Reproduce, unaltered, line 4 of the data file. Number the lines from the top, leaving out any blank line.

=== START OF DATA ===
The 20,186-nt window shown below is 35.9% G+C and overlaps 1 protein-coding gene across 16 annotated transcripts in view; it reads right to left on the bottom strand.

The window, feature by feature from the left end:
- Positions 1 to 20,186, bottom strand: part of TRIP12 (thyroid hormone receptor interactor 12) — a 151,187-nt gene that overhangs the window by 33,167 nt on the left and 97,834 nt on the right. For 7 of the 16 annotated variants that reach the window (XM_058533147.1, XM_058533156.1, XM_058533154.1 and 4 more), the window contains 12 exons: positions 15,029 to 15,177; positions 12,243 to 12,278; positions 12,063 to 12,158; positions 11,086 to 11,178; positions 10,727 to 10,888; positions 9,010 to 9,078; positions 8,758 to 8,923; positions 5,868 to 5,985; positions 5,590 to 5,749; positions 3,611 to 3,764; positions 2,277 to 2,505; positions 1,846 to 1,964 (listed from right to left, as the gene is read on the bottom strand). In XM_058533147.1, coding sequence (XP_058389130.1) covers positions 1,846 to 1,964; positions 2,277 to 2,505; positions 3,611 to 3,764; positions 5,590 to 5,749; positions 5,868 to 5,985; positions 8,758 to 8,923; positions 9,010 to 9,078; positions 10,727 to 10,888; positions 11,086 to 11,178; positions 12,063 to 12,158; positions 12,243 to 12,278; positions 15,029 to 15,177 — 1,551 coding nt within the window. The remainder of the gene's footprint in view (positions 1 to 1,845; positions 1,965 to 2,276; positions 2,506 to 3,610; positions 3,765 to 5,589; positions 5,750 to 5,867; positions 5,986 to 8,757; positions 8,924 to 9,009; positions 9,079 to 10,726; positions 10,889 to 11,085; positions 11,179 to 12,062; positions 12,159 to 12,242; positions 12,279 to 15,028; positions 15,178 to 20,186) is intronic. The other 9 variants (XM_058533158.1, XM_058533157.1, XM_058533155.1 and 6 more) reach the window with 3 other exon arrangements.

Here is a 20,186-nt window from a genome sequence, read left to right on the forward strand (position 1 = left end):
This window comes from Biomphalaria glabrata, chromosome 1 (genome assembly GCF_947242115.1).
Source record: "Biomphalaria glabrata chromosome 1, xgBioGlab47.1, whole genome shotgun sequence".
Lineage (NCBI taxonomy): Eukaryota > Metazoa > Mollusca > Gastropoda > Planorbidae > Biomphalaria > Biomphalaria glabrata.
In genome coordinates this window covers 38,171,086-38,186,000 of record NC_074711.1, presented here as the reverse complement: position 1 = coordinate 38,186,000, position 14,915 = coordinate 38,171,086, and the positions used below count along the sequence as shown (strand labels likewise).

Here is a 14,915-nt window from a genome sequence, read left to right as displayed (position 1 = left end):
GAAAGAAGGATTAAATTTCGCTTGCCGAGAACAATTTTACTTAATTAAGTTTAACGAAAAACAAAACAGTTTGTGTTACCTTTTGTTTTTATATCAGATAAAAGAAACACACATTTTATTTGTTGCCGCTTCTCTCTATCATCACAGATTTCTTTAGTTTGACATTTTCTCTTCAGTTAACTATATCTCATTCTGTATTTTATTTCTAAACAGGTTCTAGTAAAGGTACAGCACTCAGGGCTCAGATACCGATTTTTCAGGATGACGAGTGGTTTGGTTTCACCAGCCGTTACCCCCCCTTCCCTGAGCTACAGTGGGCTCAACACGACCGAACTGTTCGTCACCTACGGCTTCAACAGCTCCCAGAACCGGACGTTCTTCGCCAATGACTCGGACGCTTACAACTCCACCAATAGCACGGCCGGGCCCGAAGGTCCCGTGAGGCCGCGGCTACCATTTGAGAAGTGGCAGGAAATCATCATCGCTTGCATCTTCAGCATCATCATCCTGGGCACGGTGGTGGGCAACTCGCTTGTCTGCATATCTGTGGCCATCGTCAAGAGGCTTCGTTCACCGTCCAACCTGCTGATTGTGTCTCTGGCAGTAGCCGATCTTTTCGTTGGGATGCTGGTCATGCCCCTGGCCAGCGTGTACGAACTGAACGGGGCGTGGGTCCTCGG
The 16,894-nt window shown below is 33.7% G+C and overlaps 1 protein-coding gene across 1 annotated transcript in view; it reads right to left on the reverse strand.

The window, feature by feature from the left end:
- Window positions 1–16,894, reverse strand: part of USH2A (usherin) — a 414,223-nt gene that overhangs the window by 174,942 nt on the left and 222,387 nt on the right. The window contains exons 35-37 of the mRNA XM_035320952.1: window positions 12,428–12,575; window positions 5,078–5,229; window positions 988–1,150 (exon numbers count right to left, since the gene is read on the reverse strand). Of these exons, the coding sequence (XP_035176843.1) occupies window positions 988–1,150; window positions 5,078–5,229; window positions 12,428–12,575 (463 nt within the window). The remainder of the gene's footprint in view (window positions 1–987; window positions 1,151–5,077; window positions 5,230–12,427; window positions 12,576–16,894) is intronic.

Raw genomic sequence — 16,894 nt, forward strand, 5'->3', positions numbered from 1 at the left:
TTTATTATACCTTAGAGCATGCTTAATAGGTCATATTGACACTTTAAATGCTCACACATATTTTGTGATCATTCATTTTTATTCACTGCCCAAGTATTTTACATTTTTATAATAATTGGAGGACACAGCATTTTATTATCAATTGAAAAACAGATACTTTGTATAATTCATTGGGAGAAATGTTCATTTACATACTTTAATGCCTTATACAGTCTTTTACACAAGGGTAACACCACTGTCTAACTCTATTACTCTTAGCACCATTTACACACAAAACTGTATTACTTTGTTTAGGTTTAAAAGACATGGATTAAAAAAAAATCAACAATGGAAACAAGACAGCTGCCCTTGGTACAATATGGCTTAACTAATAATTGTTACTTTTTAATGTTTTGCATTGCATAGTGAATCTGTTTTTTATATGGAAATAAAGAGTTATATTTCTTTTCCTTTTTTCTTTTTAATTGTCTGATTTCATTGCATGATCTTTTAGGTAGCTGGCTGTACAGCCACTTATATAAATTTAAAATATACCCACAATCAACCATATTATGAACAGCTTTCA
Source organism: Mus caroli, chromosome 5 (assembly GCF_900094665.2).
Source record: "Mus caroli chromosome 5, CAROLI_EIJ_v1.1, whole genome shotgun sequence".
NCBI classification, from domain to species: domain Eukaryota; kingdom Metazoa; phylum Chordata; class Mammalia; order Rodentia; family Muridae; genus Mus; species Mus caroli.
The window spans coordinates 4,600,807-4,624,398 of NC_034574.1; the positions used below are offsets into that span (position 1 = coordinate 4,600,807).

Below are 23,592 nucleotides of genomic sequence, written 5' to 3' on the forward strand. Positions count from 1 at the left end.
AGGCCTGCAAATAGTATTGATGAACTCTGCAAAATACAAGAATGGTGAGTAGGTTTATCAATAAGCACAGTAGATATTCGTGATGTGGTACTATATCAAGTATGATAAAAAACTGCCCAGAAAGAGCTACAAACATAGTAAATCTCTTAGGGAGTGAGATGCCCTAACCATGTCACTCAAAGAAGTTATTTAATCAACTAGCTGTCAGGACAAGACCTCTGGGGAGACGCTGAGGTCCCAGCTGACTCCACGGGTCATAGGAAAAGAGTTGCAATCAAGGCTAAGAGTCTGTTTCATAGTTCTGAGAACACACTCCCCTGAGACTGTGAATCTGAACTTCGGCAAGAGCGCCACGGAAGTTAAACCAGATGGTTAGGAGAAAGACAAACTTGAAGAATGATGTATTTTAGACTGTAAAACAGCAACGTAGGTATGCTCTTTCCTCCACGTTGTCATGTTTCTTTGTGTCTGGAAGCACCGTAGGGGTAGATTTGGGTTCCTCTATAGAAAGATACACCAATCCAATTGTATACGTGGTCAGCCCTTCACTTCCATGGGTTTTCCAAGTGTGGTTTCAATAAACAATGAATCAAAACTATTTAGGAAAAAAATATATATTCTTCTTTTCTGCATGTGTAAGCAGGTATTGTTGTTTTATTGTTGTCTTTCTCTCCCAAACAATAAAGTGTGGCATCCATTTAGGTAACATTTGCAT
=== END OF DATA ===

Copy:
Here is a 20,186-nt window from a genome sequence, read left to right on the forward strand (position 1 = left end):